Tom Lee is a sensitive boy of 17 whose lack of interest in the "manly" pursuits of sports, mountain climbing and girls labels him "sister-boy" at the college he is attending. Head master ... See full summary »
A young woman (Stanley Timberlake) dumps her fiancée (Craig Fleming) and runs off with her sister's (Roy Timberlake) husband (Peter Kingsmill). They marry, settle in Baltimore, and Stanley ... See full summary »
Olivia de Havilland,
Ellen McNulty loses her hamburger joint and goes to see her son, who marries a socialite at the same time. Due to her modest background and a case of mistaken identity, Ellen poses as the newlyweds' cook.
While husband Tim is away during World War II, Anne Hilton copes with problems on the homefront. Taking in a lodger, Colonel Smollett, to help make ends meet and dealing with shortages and ... See full summary »
During World War I, small-town girl Josephine Norris has an illegitimate son by an itinerant pilot. After a scheme to adopt him ends up giving him to another family, she devotes her life to loving him from afar. Written by
Mark Foltz <firstname.lastname@example.org>
This was Olivia de Havilland's first film role in three years. She was suspended by Warner Brothers when she filed suit against the studio on August 23, 1943, and was officially fired by the studio after she won her suit by unanimous decision on December 8, 1944. Because of this lawsuit and her reputation as a perfectionist, de Haviland was labeled "difficult" in show business, temporarily making her an undesirable choice for many producers. See more »
After winning her two-year court battle with Warner Bros., OLIVIA DE HAVILLAND became a free-lancer and got her big chance when Paramount offered her TO EACH HIS OWN, a script that had already been turned down by Ingrid Bergman and Ginger Rogers. Everyone shines in this movie, from the leads (OLIVIA DE HAVILLAND and JOHN LUND) to the smallest bit players.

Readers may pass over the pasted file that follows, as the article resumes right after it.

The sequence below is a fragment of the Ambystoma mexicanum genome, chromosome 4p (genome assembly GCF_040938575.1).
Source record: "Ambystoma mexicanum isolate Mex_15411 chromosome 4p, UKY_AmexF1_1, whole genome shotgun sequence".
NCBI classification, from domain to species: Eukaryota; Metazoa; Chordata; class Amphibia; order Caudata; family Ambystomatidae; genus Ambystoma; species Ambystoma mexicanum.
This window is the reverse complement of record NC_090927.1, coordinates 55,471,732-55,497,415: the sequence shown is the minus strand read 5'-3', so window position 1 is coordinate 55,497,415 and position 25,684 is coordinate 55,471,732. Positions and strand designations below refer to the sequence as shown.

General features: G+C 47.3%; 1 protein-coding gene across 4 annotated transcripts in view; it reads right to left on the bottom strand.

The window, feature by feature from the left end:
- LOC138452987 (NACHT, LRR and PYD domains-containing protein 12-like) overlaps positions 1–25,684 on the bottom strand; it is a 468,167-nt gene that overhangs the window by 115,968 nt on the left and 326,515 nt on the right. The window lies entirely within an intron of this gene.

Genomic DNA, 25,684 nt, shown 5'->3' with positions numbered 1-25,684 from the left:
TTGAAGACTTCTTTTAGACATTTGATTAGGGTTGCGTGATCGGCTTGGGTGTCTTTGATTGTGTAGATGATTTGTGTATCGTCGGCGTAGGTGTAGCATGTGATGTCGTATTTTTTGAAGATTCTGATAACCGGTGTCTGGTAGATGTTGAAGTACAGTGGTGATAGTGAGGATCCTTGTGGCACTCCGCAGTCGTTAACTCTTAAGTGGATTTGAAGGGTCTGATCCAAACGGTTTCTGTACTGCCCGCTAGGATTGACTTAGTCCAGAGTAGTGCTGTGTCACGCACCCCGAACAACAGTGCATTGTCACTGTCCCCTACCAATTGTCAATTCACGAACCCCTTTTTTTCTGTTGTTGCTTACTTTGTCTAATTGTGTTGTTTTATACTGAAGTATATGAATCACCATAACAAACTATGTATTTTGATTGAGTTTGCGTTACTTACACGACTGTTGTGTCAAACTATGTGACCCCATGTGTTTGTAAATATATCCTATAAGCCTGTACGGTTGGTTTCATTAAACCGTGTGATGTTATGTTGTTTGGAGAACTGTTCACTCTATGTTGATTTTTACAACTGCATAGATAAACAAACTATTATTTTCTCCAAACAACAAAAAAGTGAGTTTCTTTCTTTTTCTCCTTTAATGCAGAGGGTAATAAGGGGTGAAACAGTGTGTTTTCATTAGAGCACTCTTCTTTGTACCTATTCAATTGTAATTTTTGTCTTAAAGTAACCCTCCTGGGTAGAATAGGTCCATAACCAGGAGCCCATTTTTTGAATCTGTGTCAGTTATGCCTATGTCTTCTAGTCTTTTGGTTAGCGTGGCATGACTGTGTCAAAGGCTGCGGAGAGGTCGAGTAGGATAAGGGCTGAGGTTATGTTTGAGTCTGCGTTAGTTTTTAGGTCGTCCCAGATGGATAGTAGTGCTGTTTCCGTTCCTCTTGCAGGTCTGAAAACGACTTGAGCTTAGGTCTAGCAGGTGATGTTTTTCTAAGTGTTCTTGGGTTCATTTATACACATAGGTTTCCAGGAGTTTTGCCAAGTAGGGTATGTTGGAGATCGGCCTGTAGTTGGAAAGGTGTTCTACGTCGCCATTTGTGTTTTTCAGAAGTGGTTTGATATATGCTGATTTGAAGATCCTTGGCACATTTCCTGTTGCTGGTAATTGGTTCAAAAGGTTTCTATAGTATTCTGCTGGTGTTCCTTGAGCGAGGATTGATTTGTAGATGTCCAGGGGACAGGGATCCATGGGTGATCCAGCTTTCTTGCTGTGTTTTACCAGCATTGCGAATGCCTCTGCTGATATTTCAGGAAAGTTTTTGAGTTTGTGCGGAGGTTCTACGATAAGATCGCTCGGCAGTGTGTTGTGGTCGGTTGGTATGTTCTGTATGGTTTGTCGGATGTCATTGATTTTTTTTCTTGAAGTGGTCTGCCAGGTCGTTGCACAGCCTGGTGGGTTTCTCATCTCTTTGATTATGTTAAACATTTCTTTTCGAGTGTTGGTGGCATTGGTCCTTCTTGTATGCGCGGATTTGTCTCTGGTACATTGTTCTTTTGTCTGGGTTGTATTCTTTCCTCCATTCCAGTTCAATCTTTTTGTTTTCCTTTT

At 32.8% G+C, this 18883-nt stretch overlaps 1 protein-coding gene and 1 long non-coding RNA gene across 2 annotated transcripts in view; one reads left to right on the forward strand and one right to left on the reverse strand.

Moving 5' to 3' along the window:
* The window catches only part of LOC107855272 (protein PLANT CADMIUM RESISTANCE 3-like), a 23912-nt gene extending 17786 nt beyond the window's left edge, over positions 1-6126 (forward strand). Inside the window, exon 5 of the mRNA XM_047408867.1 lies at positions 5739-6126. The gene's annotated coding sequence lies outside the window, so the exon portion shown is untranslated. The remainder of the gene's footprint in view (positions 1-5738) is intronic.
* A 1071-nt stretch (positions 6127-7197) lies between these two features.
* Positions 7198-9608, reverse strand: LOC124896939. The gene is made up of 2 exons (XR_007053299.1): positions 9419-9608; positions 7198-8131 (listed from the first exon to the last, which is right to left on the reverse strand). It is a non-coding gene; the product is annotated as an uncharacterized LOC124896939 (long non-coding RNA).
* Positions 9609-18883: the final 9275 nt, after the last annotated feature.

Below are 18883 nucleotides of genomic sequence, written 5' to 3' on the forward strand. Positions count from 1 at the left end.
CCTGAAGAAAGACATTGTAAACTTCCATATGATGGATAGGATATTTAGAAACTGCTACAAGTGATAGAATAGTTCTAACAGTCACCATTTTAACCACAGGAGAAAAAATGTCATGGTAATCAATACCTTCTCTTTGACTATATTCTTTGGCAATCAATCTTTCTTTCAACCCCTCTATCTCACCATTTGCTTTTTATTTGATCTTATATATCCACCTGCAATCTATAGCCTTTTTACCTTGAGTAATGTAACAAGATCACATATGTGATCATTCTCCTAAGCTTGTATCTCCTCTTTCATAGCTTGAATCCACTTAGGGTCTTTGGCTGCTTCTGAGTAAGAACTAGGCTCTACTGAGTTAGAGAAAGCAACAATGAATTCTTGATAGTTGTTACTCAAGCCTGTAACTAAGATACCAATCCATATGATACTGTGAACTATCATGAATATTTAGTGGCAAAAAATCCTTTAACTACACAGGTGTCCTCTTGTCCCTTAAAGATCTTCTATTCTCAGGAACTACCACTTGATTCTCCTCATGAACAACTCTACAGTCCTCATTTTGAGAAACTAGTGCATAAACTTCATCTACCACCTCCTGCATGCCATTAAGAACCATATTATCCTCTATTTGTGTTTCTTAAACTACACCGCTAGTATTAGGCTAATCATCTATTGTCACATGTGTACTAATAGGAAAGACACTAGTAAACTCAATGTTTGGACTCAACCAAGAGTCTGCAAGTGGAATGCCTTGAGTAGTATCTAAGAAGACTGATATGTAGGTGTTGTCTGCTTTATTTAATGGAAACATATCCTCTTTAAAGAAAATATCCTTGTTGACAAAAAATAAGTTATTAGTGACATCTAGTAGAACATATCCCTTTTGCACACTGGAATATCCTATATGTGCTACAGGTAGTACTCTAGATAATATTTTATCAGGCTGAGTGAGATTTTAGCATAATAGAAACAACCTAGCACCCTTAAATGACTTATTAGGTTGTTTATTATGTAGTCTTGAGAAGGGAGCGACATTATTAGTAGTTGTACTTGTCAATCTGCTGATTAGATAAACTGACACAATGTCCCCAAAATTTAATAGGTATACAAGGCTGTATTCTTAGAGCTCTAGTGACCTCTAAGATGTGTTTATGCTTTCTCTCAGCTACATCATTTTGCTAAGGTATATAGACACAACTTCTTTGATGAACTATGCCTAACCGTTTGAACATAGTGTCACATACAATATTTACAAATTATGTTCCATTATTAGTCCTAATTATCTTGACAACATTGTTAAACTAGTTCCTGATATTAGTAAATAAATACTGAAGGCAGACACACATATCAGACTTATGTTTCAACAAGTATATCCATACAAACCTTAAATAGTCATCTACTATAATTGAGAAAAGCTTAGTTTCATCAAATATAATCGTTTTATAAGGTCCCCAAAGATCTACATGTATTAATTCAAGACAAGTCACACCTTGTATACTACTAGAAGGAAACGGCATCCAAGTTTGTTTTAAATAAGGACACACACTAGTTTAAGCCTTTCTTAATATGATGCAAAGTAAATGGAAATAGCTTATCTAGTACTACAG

De Havilland was perfect as Jody Norris, realistically portraying a young girl of seventeen and then various stages of maturity, ending as a brusque, middle-aged business woman in war-torn London of 1944. Her range as an actress is fully demonstrated and she does a remarkable job of playing the heroine at various stages of development.
John Lund is excellent too in a dual role (her lover and later her grown son), Bill Goodwin as a good-hearted pal, Philip Terry as another suitor who still loves her after marrying her friend (Mary Anderson). Anderson never had a better role than she does as the jealous, neurotic wife unwilling to let Jody have her own child back.
An intelligent script, detailed period direction by Mitch Leisen, fine background score by Victor Young and memorable moments from every player in the large cast. This is one Madame X kind of story that still holds up today. Probably the best soap-opera of the '40s, played to the hilt by a wonderful cast.
I would be remiss if I didn't mention Roland Culver as Lord Desham. Brilliant performance. And on top of all the drama, there's a lot of humor and touches of real Americana, especially in the early scenes depicting Jody's small-town life.
Summing up: This was a huge box-office hit in the summer of '46 and re-ignited Olivia's career after a three year absence from the screen.
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